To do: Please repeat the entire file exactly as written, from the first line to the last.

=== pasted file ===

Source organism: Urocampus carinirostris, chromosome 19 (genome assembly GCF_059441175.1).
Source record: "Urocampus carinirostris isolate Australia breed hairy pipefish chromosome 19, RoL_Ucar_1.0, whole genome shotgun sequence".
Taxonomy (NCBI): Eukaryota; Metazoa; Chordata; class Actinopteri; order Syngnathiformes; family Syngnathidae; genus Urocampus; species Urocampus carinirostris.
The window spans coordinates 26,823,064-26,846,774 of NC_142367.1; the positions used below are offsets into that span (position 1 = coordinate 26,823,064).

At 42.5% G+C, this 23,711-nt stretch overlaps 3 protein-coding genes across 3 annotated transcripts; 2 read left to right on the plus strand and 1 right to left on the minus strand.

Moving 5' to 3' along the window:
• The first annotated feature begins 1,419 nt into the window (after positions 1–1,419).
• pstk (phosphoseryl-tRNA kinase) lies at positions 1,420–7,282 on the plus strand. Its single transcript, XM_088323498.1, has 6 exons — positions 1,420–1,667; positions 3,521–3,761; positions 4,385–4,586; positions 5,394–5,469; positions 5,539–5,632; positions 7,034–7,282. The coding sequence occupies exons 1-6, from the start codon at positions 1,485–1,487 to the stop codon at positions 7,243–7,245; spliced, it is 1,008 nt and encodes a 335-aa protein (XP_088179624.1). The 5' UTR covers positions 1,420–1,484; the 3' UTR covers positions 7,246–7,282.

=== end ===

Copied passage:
Source organism: Urocampus carinirostris, chromosome 19 (genome assembly GCF_059441175.1).
Source record: "Urocampus carinirostris isolate Australia breed hairy pipefish chromosome 19, RoL_Ucar_1.0, whole genome shotgun sequence".
Taxonomy (NCBI): Eukaryota; Metazoa; Chordata; class Actinopteri; order Syngnathiformes; family Syngnathidae; genus Urocampus; species Urocampus carinirostris.
The window spans coordinates 26,823,064-26,846,774 of NC_142367.1; the positions used below are offsets into that span (position 1 = coordinate 26,823,064).

At 42.5% G+C, this 23,711-nt stretch overlaps 3 protein-coding genes across 3 annotated transcripts; 2 read left to right on the plus strand and 1 right to left on the minus strand.

Moving 5' to 3' along the window:
• The first annotated feature begins 1,419 nt into the window (after positions 1–1,419).
• pstk (phosphoseryl-tRNA kinase) lies at positions 1,420–7,282 on the plus strand. Its single transcript, XM_088323498.1, has 6 exons — positions 1,420–1,667; positions 3,521–3,761; positions 4,385–4,586; positions 5,394–5,469; positions 5,539–5,632; positions 7,034–7,282. The coding sequence occupies exons 1-6, from the start codon at positions 1,485–1,487 to the stop codon at positions 7,243–7,245; spliced, it is 1,008 nt and encodes a 335-aa protein (XP_088179624.1). The 5' UTR covers positions 1,420–1,484; the 3' UTR covers positions 7,246–7,282.